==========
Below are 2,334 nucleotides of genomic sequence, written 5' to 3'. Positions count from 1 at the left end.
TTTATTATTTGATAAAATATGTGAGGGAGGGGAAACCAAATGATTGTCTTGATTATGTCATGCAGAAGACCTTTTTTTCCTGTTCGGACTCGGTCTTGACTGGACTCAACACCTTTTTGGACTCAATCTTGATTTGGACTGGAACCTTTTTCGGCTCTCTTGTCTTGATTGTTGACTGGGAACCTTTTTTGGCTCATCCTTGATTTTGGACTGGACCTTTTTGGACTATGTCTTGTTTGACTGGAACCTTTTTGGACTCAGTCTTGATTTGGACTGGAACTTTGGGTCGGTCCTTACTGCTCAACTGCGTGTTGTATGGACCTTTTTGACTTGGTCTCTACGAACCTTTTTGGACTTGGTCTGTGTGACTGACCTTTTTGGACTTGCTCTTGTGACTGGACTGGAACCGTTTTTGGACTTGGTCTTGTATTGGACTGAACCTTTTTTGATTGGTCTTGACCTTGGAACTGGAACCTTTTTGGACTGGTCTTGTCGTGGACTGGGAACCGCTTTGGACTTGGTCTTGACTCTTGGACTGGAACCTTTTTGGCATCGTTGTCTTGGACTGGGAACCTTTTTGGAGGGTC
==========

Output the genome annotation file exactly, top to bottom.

Below are 2,334 nucleotides of genomic sequence, written 5' to 3'. Positions count from 1 at the left end.
TTTATTATTTGATAAAATATGTGAGGGAGGGGAAACCAAATGATTGTCTTGATTATGTCATGCAGAAGACCTTTTTTTCCTGTTCGGACTCGGTCTTGACTGGACTCAACACCTTTTTGGACTCAATCTTGATTTGGACTGGAACCTTTTTCGGCTCTCTTGTCTTGATTGTTGACTGGGAACCTTTTTTGGCTCATCCTTGATTTTGGACTGGACCTTTTTGGACTATGTCTTGTTTGACTGGAACCTTTTTGGACTCAGTCTTGATTTGGACTGGAACTTTGGGTCGGTCCTTACTGCTCAACTGCGTGTTGTATGGACCTTTTTGACTTGGTCTCTACGAACCTTTTTGGACTTGGTCTGTGTGACTGACCTTTTTGGACTTGCTCTTGTGACTGGACTGGAACCGTTTTTGGACTTGGTCTTGTATTGGACTGAACCTTTTTTGATTGGTCTTGACCTTGGAACTGGAACCTTTTTGGACTGGTCTTGTCGTGGACTGGGAACCGCTTTGGACTTGGTCTTGACTCTTGGACTGGAACCTTTTTGGCATCGTTGTCTTGGACTGGGAACCTTTTTGGAGGGTC